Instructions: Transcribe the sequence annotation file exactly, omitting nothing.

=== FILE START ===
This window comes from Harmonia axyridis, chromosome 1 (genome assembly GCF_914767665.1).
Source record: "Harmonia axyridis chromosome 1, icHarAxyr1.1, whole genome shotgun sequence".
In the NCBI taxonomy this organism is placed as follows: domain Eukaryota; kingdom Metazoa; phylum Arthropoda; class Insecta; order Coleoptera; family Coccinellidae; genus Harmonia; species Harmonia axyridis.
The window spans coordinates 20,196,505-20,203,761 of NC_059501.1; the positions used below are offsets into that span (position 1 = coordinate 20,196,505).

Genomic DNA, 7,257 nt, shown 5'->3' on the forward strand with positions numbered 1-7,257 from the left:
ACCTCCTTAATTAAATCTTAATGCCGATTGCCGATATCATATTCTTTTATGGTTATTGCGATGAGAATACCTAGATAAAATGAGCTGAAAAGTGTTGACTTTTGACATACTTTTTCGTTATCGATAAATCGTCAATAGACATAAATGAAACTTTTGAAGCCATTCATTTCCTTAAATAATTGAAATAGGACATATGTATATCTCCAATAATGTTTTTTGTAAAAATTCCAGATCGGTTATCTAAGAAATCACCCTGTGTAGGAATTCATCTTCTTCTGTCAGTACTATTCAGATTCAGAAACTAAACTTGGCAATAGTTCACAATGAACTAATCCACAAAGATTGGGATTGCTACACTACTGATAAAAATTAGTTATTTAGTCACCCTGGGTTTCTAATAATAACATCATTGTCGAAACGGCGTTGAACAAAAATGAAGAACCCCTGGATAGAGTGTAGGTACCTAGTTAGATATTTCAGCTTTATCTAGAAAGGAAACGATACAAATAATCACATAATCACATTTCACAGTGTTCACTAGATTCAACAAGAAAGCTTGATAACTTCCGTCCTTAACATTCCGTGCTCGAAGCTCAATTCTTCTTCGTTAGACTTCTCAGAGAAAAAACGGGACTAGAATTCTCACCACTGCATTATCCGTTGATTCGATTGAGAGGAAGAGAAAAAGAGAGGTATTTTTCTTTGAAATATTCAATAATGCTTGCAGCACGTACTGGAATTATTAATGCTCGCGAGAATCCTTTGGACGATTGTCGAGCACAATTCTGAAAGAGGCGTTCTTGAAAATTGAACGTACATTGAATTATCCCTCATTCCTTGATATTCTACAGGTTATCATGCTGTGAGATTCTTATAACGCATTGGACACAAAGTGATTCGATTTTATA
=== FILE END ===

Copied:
This window comes from Harmonia axyridis, chromosome 1 (genome assembly GCF_914767665.1).
Source record: "Harmonia axyridis chromosome 1, icHarAxyr1.1, whole genome shotgun sequence".
In the NCBI taxonomy this organism is placed as follows: domain Eukaryota; kingdom Metazoa; phylum Arthropoda; class Insecta; order Coleoptera; family Coccinellidae; genus Harmonia; species Harmonia axyridis.
The window spans coordinates 20,196,505-20,203,761 of NC_059501.1; the positions used below are offsets into that span (position 1 = coordinate 20,196,505).

Genomic DNA, 7,257 nt, shown 5'->3' on the forward strand with positions numbered 1-7,257 from the left:
ACCTCCTTAATTAAATCTTAATGCCGATTGCCGATATCATATTCTTTTATGGTTATTGCGATGAGAATACCTAGATAAAATGAGCTGAAAAGTGTTGACTTTTGACATACTTTTTCGTTATCGATAAATCGTCAATAGACATAAATGAAACTTTTGAAGCCATTCATTTCCTTAAATAATTGAAATAGGACATATGTATATCTCCAATAATGTTTTTTGTAAAAATTCCAGATCGGTTATCTAAGAAATCACCCTGTGTAGGAATTCATCTTCTTCTGTCAGTACTATTCAGATTCAGAAACTAAACTTGGCAATAGTTCACAATGAACTAATCCACAAAGATTGGGATTGCTACACTACTGATAAAAATTAGTTATTTAGTCACCCTGGGTTTCTAATAATAACATCATTGTCGAAACGGCGTTGAACAAAAATGAAGAACCCCTGGATAGAGTGTAGGTACCTAGTTAGATATTTCAGCTTTATCTAGAAAGGAAACGATACAAATAATCACATAATCACATTTCACAGTGTTCACTAGATTCAACAAGAAAGCTTGATAACTTCCGTCCTTAACATTCCGTGCTCGAAGCTCAATTCTTCTTCGTTAGACTTCTCAGAGAAAAAACGGGACTAGAATTCTCACCACTGCATTATCCGTTGATTCGATTGAGAGGAAGAGAAAAAGAGAGGTATTTTTCTTTGAAATATTCAATAATGCTTGCAGCACGTACTGGAATTATTAATGCTCGCGAGAATCCTTTGGACGATTGTCGAGCACAATTCTGAAAGAGGCGTTCTTGAAAATTGAACGTACATTGAATTATCCCTCATTCCTTGATATTCTACAGGTTATCATGCTGTGAGATTCTTATAACGCATTGGACACAAAGTGATTCGATTTTATA